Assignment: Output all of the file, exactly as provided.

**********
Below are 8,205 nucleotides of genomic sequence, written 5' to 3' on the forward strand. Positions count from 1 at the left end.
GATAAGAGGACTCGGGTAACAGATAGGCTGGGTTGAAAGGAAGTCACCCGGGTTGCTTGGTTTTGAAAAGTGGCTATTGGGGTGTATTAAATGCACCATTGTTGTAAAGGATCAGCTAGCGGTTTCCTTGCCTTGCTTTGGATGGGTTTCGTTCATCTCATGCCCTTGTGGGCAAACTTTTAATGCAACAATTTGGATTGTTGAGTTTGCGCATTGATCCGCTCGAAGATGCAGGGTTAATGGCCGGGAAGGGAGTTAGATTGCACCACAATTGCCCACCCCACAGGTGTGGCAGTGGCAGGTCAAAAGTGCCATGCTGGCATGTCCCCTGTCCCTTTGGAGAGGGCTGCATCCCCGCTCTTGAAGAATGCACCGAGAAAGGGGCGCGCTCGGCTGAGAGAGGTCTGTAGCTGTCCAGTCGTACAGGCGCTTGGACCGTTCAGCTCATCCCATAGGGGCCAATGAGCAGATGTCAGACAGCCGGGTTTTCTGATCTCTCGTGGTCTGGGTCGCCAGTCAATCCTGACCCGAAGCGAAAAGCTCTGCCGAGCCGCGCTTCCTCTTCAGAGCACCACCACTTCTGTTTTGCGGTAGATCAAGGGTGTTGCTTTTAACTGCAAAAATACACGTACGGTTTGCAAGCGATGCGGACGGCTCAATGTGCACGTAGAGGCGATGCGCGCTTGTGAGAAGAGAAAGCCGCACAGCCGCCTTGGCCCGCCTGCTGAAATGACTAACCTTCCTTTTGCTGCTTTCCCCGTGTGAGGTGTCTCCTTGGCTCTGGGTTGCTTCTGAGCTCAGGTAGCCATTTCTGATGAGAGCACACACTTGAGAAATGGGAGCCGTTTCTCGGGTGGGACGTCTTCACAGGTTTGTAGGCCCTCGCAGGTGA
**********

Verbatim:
Below are 8,205 nucleotides of genomic sequence, written 5' to 3' on the forward strand. Positions count from 1 at the left end.
GATAAGAGGACTCGGGTAACAGATAGGCTGGGTTGAAAGGAAGTCACCCGGGTTGCTTGGTTTTGAAAAGTGGCTATTGGGGTGTATTAAATGCACCATTGTTGTAAAGGATCAGCTAGCGGTTTCCTTGCCTTGCTTTGGATGGGTTTCGTTCATCTCATGCCCTTGTGGGCAAACTTTTAATGCAACAATTTGGATTGTTGAGTTTGCGCATTGATCCGCTCGAAGATGCAGGGTTAATGGCCGGGAAGGGAGTTAGATTGCACCACAATTGCCCACCCCACAGGTGTGGCAGTGGCAGGTCAAAAGTGCCATGCTGGCATGTCCCCTGTCCCTTTGGAGAGGGCTGCATCCCCGCTCTTGAAGAATGCACCGAGAAAGGGGCGCGCTCGGCTGAGAGAGGTCTGTAGCTGTCCAGTCGTACAGGCGCTTGGACCGTTCAGCTCATCCCATAGGGGCCAATGAGCAGATGTCAGACAGCCGGGTTTTCTGATCTCTCGTGGTCTGGGTCGCCAGTCAATCCTGACCCGAAGCGAAAAGCTCTGCCGAGCCGCGCTTCCTCTTCAGAGCACCACCACTTCTGTTTTGCGGTAGATCAAGGGTGTTGCTTTTAACTGCAAAAATACACGTACGGTTTGCAAGCGATGCGGACGGCTCAATGTGCACGTAGAGGCGATGCGCGCTTGTGAGAAGAGAAAGCCGCACAGCCGCCTTGGCCCGCCTGCTGAAATGACTAACCTTCCTTTTGCTGCTTTCCCCGTGTGAGGTGTCTCCTTGGCTCTGGGTTGCTTCTGAGCTCAGGTAGCCATTTCTGATGAGAGCACACACTTGAGAAATGGGAGCCGTTTCTCGGGTGGGACGTCTTCACAGGTTTGTAGGCCCTCGCAGGTGA